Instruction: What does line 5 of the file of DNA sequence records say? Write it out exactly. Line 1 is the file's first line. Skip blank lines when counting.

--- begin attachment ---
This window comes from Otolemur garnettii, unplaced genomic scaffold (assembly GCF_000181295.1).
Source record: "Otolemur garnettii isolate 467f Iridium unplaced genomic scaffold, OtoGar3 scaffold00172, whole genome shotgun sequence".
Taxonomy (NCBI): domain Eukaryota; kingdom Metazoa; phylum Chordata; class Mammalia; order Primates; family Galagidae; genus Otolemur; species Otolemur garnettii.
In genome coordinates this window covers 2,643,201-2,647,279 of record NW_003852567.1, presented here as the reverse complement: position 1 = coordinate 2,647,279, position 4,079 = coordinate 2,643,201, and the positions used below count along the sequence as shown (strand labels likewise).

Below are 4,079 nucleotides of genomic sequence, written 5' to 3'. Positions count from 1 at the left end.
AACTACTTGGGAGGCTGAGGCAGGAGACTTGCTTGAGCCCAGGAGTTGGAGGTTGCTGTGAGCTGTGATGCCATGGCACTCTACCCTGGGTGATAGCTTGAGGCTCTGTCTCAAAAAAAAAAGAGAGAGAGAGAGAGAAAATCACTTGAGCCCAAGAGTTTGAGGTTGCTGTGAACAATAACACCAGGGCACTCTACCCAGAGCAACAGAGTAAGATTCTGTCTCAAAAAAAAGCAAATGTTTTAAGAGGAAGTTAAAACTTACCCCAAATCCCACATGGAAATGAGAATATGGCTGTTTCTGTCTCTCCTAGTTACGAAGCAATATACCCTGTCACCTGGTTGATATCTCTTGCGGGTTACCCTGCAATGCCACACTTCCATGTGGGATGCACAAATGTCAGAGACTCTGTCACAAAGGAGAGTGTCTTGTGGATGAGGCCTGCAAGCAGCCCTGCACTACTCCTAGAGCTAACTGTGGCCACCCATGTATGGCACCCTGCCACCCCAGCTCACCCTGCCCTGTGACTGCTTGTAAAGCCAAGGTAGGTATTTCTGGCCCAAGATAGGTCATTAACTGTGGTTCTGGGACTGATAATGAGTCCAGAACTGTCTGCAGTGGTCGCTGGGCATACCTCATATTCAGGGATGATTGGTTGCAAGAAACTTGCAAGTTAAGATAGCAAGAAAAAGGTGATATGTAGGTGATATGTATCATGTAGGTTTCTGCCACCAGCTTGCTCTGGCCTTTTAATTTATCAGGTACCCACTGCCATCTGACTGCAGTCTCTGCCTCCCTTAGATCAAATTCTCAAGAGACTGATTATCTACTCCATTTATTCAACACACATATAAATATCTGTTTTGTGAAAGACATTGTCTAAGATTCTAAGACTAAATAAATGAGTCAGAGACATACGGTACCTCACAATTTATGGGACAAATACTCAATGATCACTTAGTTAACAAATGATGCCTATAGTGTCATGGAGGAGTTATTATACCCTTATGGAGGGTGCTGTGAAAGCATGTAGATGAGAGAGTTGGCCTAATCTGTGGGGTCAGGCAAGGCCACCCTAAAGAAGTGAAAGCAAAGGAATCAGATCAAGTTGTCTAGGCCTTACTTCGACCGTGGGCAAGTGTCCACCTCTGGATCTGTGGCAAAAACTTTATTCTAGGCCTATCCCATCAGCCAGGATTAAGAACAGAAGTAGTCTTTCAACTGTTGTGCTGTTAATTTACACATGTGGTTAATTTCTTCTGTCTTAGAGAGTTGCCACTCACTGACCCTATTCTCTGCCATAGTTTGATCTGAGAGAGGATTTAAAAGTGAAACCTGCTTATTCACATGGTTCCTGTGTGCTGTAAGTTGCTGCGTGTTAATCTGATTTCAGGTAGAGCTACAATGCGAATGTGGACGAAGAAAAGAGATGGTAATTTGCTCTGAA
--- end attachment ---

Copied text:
Below are 4,079 nucleotides of genomic sequence, written 5' to 3'. Positions count from 1 at the left end.